Cultural tourism seems to be a slippery slope with travelers. Some think that tourism is an industry that contributes greatly to poverty reduction and economic stability in developing nations. Not everyone agrees, however, as many contests that tourism in the more rural traditional areas are catering to tourists reducing the authenticity of the culture, exploiting locals and their traditions in the process.
I recently had the chance to visit two very different parts of Mexico. One being Mexico City, one of the largest cities in the world, and the state of Chiapas, where 70% of its people live below the poverty line. Following my visit, I decided to come up with five ways I believe are effective uses of cultural tourism that helps support the local economies in Mexico.
1. Eat local:
Yes, there is a McDonalds almost anywhere you go in Mexico City, but why eat at a place you can go every day back in the states? Being in another country gives you the opportunity to experience new things and local cuisine is both delicious and cheap. Try some of the local tacos stands, most are fresh and quite delicious and will be a good contribution in the end.
2. Learn proper bargaining:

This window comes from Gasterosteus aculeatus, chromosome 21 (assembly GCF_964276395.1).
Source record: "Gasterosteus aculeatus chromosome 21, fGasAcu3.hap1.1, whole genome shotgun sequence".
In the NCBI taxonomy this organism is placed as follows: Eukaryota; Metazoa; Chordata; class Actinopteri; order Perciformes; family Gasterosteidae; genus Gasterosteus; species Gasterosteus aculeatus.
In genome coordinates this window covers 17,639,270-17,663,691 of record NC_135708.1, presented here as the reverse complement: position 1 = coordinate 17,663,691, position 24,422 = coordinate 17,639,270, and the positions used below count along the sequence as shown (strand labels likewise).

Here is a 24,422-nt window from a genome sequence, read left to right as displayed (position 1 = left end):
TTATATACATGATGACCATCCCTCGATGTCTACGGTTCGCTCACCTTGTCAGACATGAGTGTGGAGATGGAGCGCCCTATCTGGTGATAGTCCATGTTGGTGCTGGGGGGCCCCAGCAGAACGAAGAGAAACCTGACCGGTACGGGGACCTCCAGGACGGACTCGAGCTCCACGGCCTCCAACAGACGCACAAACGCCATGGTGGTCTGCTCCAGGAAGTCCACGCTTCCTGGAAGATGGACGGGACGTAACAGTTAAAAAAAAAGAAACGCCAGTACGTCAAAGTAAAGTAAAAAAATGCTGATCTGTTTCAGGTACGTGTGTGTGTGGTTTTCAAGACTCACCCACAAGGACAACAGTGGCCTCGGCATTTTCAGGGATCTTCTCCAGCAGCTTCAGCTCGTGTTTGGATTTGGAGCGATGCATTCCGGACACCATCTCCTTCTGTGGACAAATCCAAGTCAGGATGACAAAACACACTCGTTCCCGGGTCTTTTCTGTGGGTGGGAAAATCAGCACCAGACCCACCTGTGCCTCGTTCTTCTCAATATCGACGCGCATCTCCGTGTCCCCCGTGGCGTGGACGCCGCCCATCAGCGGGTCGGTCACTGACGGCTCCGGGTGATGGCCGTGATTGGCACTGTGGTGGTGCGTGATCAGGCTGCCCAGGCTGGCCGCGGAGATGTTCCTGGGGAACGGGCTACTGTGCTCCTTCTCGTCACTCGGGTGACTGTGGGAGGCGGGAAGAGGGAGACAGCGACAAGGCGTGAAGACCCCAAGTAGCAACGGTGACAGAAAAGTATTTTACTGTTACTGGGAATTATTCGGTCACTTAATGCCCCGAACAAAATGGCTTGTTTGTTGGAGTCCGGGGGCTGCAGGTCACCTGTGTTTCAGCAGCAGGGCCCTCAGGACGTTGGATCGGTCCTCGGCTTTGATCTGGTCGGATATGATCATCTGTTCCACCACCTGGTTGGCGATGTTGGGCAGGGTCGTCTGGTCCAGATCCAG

It is a common practice to bargain throughout the state of Mexico and it’s done daily among locals as well. However, do not haggle too far below the asking price. You have to remember that these people do this for a living and need to provide for their families back home.
3. Respect the culture (especially in rural areas):
In states such as Chiapas, most of the population is indigenous (ethnic minorities who have been marginalized as their historical territories became part of the state) and have a different way of doing things. Make sure you ask before you take any pictures of the locals or their children. Many feel that this is disrespectful and inconsiderate. Cameras are also not allowed in church and locals will become very aggressive and demand payment for disrupting their ceremonies.
4. Buy goods from local vendors:
Although some tourists think that visiting rural areas and buying from locals exploits their culture and dilutes their traditional way of life, I feel that we make contributions to them and their family, which they truly appreciate since they cannot survive without income. When I spoke to a local woman here in Chiapas, she discussed the garments that she sells as a hobby and claimed she enjoyed making clothes. She had another job in the city to support her family.
5. Beware of the environment:
Locals in rural areas appreciate their traditional way of life. Try not to leave articles of yours behind and clean up after yourself. The environment is also very important in rural areas, so to reduce your carbon footprint walk through towns instead of taking a taxi or bus.
After witnessing first hand what it’s like to travel and shop in Mexico, these tips should come in handy for the traveler and help stimulate the local economy.